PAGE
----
God hates pride - Proverbs 8:13, “The fear of the Lord is to hate evil; Pride and arrogance and the evil way And the perverted mouth, I hate.”
Pride is what caused Satan to fall - Isaiah 14:13-15, “But you said in your heart, ‘I will ascend to heaven; I will raise my throne above the stars of God, And I will sit on the mount of assembly In the recesses of the north. ‘I will ascend above the heights of the clouds; I will make myself like the Most High.’ “Nevertheless you will be thrust down to Sheol, To the recesses of the pit.”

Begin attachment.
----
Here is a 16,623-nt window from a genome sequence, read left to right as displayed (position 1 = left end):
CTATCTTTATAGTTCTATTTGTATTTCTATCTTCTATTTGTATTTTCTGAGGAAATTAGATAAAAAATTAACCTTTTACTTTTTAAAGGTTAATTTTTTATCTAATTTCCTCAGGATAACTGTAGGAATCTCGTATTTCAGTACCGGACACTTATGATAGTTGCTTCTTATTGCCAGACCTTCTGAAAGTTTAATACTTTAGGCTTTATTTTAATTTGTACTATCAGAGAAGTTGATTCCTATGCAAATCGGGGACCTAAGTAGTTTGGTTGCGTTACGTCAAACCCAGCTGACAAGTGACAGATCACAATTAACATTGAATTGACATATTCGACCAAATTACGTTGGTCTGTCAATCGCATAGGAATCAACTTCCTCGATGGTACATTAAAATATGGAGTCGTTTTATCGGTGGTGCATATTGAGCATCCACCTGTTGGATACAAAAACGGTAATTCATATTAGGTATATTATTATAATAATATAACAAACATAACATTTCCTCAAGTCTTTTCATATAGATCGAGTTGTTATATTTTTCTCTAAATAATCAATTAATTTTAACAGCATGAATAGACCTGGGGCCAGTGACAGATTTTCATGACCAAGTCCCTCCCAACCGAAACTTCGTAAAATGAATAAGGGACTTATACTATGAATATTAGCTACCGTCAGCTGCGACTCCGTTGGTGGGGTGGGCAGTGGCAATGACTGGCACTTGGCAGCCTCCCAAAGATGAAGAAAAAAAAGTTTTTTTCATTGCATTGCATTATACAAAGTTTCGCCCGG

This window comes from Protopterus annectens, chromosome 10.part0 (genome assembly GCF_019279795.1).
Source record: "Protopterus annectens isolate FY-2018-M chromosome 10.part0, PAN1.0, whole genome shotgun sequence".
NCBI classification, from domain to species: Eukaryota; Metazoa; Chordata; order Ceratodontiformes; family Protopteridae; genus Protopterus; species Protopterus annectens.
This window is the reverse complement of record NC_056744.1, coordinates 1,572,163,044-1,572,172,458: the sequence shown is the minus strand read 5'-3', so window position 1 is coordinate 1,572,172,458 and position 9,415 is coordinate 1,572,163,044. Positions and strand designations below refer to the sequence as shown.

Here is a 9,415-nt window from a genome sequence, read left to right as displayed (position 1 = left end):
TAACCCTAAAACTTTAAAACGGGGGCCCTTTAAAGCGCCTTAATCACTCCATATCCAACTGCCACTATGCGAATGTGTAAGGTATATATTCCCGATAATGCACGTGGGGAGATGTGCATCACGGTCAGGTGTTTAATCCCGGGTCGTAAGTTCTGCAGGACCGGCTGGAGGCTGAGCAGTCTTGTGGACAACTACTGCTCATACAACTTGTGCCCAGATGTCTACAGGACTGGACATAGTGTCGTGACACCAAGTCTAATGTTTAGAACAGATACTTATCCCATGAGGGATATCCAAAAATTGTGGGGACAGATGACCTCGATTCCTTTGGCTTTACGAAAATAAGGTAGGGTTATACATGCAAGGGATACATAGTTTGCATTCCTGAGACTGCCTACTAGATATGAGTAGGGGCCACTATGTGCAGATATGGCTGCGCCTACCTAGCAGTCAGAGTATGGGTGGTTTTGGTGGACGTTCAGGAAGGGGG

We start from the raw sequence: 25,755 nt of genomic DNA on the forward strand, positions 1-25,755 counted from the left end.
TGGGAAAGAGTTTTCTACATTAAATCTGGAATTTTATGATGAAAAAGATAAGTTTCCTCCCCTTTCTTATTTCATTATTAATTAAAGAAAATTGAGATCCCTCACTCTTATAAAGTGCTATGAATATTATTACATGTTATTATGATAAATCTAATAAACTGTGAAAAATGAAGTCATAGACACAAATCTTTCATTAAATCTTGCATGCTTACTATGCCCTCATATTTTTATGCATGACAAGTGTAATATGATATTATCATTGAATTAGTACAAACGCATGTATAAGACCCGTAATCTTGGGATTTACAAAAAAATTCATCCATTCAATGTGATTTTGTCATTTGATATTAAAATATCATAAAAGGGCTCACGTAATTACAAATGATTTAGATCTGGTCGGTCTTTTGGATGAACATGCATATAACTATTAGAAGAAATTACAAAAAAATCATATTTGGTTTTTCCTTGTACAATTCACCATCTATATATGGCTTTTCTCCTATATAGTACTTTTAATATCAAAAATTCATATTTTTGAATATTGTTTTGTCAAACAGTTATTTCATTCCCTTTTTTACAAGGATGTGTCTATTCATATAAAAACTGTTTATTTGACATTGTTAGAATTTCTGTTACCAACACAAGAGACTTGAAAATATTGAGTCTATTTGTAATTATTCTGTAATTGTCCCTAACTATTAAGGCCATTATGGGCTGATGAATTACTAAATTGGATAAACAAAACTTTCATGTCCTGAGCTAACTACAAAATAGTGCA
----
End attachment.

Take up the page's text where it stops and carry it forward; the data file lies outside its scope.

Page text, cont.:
Pride has brought down kings - Daniel 4:29-37, “29 “Twelve months later he was walking on the roof of the royal palace of Babylon. 30 “The king reflected and said, ‘Is this not Babylon the great, which I myself have built as a royal residence by the might of my power and for the glory of my majesty?’ 31 “While the word was in the king’s mouth, a voice came from heaven, saying, ‘King Nebuchadnezzar, to you it is declared: sovereignty has been removed from you, 32 and you will be driven away from mankind, and your dwelling place will be with the beasts of the field. You will be given grass to eat like cattle, and seven periods of time will pass over you until you recognize that the Most High is ruler over the realm of mankind and bestows it on whomever He wishes.’ 33 “Immediately the word concerning Nebuchadnezzar was fulfilled; and he was driven away from mankind and began eating grass like cattle, and his body was drenched with the dew of heaven until his hair had grown like eagles’ feathers and his nails like birds’ claws. 34 “But at the end of that period, I, Nebuchadnezzar, raised my eyes toward heaven and my reason returned to me, and I blessed the Most High and praised and honored Him who lives forever; For His dominion is an everlasting dominion, And His kingdom endures from generation to generation. 35 “All the inhabitants of the earth are accounted as nothing, But He does according to His will in the host of heaven And among the inhabitants of earth; And no one can ward off His hand Or say to Him, ‘What have You done?’ 36 “At that time my reason returned to me. And my majesty and splendor were restored to me for the glory of my kingdom, and my counselors and my nobles began seeking me out; so I was reestablished in my sovereignty, and surpassing greatness was added to me. 37 “Now I, Nebuchadnezzar, praise, exalt and honor the King of heaven, for all His works are true and His ways just, and He is able to humble those who walk in pride.””